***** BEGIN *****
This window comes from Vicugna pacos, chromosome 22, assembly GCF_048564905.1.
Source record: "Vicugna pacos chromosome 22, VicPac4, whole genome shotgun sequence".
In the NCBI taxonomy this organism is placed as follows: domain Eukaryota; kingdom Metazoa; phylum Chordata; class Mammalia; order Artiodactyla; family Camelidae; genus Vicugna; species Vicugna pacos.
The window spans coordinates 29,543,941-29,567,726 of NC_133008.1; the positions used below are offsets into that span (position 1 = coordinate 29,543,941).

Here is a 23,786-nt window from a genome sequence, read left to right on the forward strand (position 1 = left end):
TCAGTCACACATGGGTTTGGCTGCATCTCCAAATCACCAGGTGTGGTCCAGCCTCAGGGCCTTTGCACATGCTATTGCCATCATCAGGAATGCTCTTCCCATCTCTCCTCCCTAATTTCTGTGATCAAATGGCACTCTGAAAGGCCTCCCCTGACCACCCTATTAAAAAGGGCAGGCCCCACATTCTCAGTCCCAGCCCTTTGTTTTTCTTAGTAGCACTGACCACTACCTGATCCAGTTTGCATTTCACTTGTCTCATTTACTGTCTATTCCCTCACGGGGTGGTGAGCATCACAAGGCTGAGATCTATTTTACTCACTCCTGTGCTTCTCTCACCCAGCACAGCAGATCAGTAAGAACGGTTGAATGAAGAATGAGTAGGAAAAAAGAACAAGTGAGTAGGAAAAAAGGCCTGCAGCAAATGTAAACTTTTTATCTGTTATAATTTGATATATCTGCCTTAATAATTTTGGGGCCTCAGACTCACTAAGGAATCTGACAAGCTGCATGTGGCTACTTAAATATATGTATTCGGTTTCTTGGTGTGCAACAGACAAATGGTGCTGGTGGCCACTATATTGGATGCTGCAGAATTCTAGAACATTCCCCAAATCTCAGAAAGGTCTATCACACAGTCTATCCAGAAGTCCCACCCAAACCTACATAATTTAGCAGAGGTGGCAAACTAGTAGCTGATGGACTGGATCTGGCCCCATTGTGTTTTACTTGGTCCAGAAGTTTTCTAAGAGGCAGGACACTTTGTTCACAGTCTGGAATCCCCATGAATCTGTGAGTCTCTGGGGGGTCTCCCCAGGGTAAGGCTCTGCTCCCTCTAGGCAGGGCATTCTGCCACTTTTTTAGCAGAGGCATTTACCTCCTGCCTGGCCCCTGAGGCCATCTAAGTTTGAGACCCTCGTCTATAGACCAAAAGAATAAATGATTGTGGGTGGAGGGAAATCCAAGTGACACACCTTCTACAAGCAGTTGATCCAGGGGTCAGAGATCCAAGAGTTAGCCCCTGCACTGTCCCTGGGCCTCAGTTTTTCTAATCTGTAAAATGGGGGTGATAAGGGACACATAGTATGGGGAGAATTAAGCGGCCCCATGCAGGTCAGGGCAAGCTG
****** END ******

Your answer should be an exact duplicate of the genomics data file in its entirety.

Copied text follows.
This window comes from Vicugna pacos, chromosome 22, assembly GCF_048564905.1.
Source record: "Vicugna pacos chromosome 22, VicPac4, whole genome shotgun sequence".
In the NCBI taxonomy this organism is placed as follows: domain Eukaryota; kingdom Metazoa; phylum Chordata; class Mammalia; order Artiodactyla; family Camelidae; genus Vicugna; species Vicugna pacos.
The window spans coordinates 29,543,941-29,567,726 of NC_133008.1; the positions used below are offsets into that span (position 1 = coordinate 29,543,941).

Here is a 23,786-nt window from a genome sequence, read left to right on the forward strand (position 1 = left end):
TCAGTCACACATGGGTTTGGCTGCATCTCCAAATCACCAGGTGTGGTCCAGCCTCAGGGCCTTTGCACATGCTATTGCCATCATCAGGAATGCTCTTCCCATCTCTCCTCCCTAATTTCTGTGATCAAATGGCACTCTGAAAGGCCTCCCCTGACCACCCTATTAAAAAGGGCAGGCCCCACATTCTCAGTCCCAGCCCTTTGTTTTTCTTAGTAGCACTGACCACTACCTGATCCAGTTTGCATTTCACTTGTCTCATTTACTGTCTATTCCCTCACGGGGTGGTGAGCATCACAAGGCTGAGATCTATTTTACTCACTCCTGTGCTTCTCTCACCCAGCACAGCAGATCAGTAAGAACGGTTGAATGAAGAATGAGTAGGAAAAAAGAACAAGTGAGTAGGAAAAAAGGCCTGCAGCAAATGTAAACTTTTTATCTGTTATAATTTGATATATCTGCCTTAATAATTTTGGGGCCTCAGACTCACTAAGGAATCTGACAAGCTGCATGTGGCTACTTAAATATATGTATTCGGTTTCTTGGTGTGCAACAGACAAATGGTGCTGGTGGCCACTATATTGGATGCTGCAGAATTCTAGAACATTCCCCAAATCTCAGAAAGGTCTATCACACAGTCTATCCAGAAGTCCCACCCAAACCTACATAATTTAGCAGAGGTGGCAAACTAGTAGCTGATGGACTGGATCTGGCCCCATTGTGTTTTACTTGGTCCAGAAGTTTTCTAAGAGGCAGGACACTTTGTTCACAGTCTGGAATCCCCATGAATCTGTGAGTCTCTGGGGGGTCTCCCCAGGGTAAGGCTCTGCTCCCTCTAGGCAGGGCATTCTGCCACTTTTTTAGCAGAGGCATTTACCTCCTGCCTGGCCCCTGAGGCCATCTAAGTTTGAGACCCTCGTCTATAGACCAAAAGAATAAATGATTGTGGGTGGAGGGAAATCCAAGTGACACACCTTCTACAAGCAGTTGATCCAGGGGTCAGAGATCCAAGAGTTAGCCCCTGCACTGTCCCTGGGCCTCAGTTTTTCTAATCTGTAAAATGGGGGTGATAAGGGACACATAGTATGGGGAGAATTAAGCGGCCCCATGCAGGTCAGGGCAAGCTG